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African travel spend to rise 24% with introduction of African Union Passport

African travel spend to rise 24% with introduction of African Union Passport

New research released by global travel technology provider, Sabre Corporation, has revealed that African air travel spend is expected to rise 24% with the introduction of the pan-African passport in 2018.

The new passport will enable African travelers to visit other countries on the continent without a visa.

The comprehensive survey by Sabre aimed to uncover the opportunities and challenges faced by travelers in Africa today, to help airlines’ growth and provide African travelers an overall better journey.

Travelers from four countries – South Africa, Nigeria, Kenya and Egypt were surveyed, with those having flown in the past 24 months saying they would spend 24 percent more with the introduction of the passport (from $1,100 to $1,500 annually).

But despite a willingness among travelers to spend more on flights, travel in Africa still remains inaccessible to the majority, with only 23 percent of those surveyed having travelled abroad at all in the last two years. When asked what prevents them from traveling more, the top reasons were:

• 32% said travel is too expensive
• 31% said it is difficult obtaining VISAs
• 30% said it is too difficult to book travel
• 28% said there are no flights to their chosen destination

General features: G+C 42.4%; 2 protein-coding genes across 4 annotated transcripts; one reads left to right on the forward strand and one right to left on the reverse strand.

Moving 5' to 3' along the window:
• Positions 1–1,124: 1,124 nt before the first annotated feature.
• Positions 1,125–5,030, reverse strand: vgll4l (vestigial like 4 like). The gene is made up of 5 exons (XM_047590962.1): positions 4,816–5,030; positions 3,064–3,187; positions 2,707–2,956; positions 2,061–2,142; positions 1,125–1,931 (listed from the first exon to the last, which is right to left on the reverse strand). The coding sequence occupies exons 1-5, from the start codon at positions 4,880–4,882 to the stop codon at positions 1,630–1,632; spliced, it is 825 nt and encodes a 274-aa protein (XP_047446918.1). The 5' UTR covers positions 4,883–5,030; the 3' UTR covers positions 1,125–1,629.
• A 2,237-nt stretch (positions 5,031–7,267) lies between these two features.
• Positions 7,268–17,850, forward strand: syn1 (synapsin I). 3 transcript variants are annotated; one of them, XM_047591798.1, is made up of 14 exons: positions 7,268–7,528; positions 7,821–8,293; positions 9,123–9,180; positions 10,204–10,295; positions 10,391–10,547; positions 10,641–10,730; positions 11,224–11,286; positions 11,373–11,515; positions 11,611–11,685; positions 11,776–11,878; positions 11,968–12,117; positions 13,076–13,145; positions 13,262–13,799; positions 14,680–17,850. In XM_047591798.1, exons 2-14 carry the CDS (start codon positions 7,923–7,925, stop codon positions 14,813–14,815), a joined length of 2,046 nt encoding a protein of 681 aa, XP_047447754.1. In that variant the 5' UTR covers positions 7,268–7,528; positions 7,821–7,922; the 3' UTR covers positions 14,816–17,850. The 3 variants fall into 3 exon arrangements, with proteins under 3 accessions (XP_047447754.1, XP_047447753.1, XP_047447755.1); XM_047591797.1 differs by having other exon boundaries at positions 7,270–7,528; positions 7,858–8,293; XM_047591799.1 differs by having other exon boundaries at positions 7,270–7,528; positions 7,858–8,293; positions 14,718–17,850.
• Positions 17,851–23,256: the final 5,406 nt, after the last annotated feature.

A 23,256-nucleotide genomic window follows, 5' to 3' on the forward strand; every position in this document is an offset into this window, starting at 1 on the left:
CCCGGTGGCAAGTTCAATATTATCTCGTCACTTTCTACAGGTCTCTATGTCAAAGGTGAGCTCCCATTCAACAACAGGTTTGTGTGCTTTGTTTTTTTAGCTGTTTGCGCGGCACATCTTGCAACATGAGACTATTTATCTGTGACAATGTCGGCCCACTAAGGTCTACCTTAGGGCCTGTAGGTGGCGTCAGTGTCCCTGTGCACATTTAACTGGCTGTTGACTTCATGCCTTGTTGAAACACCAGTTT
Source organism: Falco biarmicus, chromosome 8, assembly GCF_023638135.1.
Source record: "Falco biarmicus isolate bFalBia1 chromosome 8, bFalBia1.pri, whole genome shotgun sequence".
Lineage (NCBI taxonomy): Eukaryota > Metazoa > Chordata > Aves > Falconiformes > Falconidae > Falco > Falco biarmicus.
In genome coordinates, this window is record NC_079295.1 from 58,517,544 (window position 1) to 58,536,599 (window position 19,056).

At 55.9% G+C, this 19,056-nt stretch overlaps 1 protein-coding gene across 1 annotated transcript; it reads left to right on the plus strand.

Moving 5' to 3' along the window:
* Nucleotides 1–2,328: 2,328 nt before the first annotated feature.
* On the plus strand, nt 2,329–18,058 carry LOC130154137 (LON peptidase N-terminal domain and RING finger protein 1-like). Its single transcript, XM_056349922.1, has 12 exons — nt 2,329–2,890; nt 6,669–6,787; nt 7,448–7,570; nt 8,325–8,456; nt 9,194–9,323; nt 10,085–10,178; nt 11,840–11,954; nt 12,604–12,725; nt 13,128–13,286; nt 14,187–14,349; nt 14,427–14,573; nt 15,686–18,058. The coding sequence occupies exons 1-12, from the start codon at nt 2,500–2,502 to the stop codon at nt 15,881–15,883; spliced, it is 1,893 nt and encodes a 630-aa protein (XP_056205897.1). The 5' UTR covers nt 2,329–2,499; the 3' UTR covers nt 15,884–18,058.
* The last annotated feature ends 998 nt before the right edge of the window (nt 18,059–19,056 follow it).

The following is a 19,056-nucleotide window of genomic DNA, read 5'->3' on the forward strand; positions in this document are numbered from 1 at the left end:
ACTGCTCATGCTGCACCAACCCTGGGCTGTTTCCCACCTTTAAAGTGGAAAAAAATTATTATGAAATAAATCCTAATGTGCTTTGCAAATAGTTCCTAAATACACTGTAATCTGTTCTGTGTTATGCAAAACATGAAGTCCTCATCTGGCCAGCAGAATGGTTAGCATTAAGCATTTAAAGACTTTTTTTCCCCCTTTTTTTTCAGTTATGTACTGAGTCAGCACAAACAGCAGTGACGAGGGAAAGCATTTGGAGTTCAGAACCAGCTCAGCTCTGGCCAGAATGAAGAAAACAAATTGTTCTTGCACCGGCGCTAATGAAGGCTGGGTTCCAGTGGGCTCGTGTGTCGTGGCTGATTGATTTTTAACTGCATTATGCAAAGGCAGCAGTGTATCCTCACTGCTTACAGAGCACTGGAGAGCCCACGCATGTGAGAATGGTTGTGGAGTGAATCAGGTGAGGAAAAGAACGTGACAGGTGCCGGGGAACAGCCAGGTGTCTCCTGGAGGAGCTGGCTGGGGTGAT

Travelers also expressed a number of gripes about their current experiences when travelling:

• 27% said the check-in process takes too long
• 22% said the check-in procedure is confusing
• 20% don’t like the food on aircrafts
• 19% think there is not enough to do at the airport

“The results suggest that while travel is inaccessible to many and is difficult for those who do travel, there is a still a strong desire to travel more,” said Dino Gelmetti, vice president, Europe, Middle East and Africa, Airline Solutions, Sabre.

“Additionally, most of the pain points can be addressed by airlines, and these tweaks could make all the difference to travelers. African carriers currently face tough competition from international rivals that control 88 percent of African airspace but, as demand for travel increases, African airlines have a real opportunity to win the lion’s share of bookings by addressing the pain points of travelers and going the extra mile to improve their experience.”

Like many other travelers globally, Africans also expressed a strong interest in experiencing a travel journey that was more personalized and appealing to their taste. Respondents said that they would be willing to spend up to $104 per trip on an airline’s extra products and services – such as excess baggage, cabin class upgrades, and special food and beverage – if it improved and personalized their journey.

“Airlines, globally, currently pocket an average of just $16 per passenger on ancillaries, so the fact that African travelers are prepared to spend six times more than that represents a significant retail opportunity for carriers on the continent,” said Gelmetti.

“Airlines will flourish if they invest in technology that can make sense of customer data and use it to offer passengers the right product in the right context at the right time. This technology, which empowers airlines to mirror the personalized shopping tactics already mastered by the online retail industry has been proven to increase ancillary revenue by an average of 10 percent, and is being used by some of the world’s most forward-thinking carriers.”

As further encouragement for African carriers, Sabre’s survey respondents stated a number of reasons why people would choose to fly with their local carrier over a foreign airline; the top three reasons were:

• It offers cheaper tickets
• It offers the latest technology on board
• It offers greater comfort on board.

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